The first clause of the Government's new Compensation Bill "is unnecessary and may prove harmful". This is the conclusion of the Commons Constitutional Affairs Committee's inquiry into the UK compensation system. The clause stipulates:
"A court considering a claim in negligence may, in determining whether the defendant should have taken particular steps to meet the standard of care (whether by taking precautions against a risk or otherwise), have regard to whether a requirement to take those steps might -
(a) prevent a desirable activity from being undertaken at all, to a particualr extent or in a particular way, or
(b) discourage persons from undertaking functions in connection with a desirable activity."
The Government's aim in proposing this rule is to ensure that people undertake 'normal activity' (Baroness Ashton of Upholland) without fear of litigation. The Government argues that the provision "reflects the existing law and approach of the courts as expressed in recent judgements of the higher courts" (Explanatory Note to the Bill) (probably referring to the House of Lords judgement in Tomlinson v Congleton Borough Council ). The idea for the provision arose no doubt from the recent 'compensation culture' debate. The Commons Committee concluded that there was no evidence of increase in personal injury litigation, but there certainly was a 'perception of compensation culture'. The Committee did not see the revision of the law of negligence as capable of tackling this perception. It concluded that the application of the rule would be very limited (only negligence and not tort in general, only determination of standard of care and not determination of the existence of duty). It also pointed out that the effect of the provision was not certain, and it was rather likely that the immediate effect might be to lead to additional litigation.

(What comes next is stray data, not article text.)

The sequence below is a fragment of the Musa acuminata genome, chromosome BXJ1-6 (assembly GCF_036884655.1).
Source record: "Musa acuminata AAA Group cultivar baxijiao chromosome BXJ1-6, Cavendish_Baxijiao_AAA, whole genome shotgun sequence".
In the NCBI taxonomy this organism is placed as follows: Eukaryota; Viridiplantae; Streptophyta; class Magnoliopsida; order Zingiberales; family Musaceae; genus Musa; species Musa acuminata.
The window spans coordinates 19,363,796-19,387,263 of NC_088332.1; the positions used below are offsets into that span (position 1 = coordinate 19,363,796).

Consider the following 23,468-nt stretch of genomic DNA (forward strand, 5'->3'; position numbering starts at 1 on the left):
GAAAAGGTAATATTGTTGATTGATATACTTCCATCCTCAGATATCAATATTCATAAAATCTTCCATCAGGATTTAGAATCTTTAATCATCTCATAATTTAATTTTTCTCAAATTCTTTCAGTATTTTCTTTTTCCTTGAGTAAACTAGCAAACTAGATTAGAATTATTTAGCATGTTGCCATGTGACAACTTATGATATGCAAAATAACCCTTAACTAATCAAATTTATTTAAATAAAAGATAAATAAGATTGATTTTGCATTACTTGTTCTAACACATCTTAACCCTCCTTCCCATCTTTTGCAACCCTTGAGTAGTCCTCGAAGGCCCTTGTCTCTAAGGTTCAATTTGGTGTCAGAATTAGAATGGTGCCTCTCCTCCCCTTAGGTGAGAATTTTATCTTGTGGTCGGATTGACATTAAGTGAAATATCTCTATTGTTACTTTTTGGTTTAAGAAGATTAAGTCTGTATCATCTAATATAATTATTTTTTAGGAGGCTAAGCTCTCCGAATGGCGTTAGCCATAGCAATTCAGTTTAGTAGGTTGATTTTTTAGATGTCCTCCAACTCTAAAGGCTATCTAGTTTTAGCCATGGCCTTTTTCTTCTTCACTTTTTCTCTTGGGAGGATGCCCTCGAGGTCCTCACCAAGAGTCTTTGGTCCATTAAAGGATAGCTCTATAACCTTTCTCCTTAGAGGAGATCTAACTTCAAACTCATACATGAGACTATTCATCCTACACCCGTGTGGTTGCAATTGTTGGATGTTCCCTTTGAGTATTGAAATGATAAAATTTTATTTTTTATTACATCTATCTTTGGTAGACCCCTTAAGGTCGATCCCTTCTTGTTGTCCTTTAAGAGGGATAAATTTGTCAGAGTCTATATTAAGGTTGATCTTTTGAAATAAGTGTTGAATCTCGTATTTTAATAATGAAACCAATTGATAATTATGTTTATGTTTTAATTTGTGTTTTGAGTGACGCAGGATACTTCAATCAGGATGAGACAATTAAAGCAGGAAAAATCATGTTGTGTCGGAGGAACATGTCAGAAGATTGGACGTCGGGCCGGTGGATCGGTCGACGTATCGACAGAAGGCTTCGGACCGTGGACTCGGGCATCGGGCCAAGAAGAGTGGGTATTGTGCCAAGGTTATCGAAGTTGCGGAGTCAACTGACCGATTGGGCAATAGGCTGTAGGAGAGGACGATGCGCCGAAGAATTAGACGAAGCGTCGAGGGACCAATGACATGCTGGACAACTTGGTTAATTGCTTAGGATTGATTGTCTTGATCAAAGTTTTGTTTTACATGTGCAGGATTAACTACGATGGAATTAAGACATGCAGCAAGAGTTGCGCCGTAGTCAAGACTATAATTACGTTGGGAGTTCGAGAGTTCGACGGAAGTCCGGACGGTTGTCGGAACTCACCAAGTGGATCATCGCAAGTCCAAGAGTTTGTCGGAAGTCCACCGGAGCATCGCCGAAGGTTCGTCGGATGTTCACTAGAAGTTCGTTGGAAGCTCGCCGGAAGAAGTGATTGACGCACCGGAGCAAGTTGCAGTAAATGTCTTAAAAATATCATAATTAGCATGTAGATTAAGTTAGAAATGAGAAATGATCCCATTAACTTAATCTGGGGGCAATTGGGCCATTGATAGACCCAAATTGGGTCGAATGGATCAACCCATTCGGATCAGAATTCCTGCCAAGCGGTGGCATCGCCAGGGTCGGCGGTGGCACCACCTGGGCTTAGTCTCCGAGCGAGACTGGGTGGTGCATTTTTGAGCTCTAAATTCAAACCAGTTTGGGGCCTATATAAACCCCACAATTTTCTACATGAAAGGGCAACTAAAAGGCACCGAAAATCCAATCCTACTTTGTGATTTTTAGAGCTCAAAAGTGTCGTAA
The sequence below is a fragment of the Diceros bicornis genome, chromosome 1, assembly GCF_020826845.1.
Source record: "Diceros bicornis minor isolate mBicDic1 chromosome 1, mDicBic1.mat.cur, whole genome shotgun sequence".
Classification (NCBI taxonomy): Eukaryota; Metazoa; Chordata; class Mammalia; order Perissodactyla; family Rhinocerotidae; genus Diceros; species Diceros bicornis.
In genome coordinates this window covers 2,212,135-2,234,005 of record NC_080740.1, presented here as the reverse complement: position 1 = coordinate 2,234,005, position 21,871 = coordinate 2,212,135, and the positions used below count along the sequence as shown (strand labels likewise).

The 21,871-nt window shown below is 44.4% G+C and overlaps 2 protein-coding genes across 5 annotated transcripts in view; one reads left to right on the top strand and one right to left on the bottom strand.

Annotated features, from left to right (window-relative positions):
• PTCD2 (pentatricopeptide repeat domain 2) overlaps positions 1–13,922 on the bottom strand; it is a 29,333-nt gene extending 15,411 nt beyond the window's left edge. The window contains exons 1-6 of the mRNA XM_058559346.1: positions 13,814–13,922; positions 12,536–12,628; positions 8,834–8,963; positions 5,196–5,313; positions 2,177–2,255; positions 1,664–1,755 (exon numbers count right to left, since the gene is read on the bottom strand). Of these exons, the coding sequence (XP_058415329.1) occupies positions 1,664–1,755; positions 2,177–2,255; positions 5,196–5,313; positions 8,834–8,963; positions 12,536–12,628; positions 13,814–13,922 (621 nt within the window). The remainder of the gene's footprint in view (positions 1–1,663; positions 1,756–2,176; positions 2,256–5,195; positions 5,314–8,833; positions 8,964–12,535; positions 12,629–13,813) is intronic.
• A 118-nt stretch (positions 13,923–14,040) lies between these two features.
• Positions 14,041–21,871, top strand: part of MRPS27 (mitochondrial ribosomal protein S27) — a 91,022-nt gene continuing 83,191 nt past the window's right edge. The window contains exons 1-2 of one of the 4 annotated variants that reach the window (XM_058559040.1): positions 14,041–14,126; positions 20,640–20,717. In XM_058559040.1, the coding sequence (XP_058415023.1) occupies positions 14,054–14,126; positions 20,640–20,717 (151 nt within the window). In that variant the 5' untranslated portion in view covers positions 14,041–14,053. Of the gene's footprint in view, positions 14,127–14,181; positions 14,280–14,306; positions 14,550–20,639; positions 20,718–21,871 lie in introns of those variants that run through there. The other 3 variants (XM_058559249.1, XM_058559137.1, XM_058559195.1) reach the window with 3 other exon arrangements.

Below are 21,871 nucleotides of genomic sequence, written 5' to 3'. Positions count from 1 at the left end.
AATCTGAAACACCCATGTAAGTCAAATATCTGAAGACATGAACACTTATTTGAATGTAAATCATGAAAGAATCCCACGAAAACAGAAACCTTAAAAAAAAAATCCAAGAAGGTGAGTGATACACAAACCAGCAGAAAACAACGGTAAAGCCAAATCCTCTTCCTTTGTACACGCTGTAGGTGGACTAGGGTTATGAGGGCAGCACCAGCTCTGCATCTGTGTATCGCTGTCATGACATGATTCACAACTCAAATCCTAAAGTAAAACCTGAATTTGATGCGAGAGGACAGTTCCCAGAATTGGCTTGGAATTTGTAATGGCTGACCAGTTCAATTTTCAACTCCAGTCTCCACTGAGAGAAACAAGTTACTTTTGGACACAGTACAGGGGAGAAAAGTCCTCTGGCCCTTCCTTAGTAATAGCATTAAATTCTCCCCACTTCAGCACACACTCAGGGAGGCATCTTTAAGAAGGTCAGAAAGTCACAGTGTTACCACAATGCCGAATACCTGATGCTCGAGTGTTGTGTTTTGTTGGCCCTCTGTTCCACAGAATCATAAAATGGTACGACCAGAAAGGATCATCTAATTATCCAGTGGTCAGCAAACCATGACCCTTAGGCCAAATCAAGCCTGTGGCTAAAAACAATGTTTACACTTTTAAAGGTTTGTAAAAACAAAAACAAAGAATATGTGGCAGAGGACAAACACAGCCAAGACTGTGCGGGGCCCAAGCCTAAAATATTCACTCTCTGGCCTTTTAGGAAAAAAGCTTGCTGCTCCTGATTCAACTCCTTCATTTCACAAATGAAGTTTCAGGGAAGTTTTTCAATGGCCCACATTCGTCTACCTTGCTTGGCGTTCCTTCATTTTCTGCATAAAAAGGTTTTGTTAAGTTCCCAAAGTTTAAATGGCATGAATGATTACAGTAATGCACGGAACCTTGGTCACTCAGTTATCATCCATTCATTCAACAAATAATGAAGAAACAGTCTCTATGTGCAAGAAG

(Please watch this space for our more comprehensive review of the Commons Committee's Inquiry into the UK compensation system - in particular - the conditional fee agreements, excessive risk aversion, the Compensation Bill and the NHS Redress Bill. The Report is available on the website of the Committee: www.parliament.uk/conaffcom).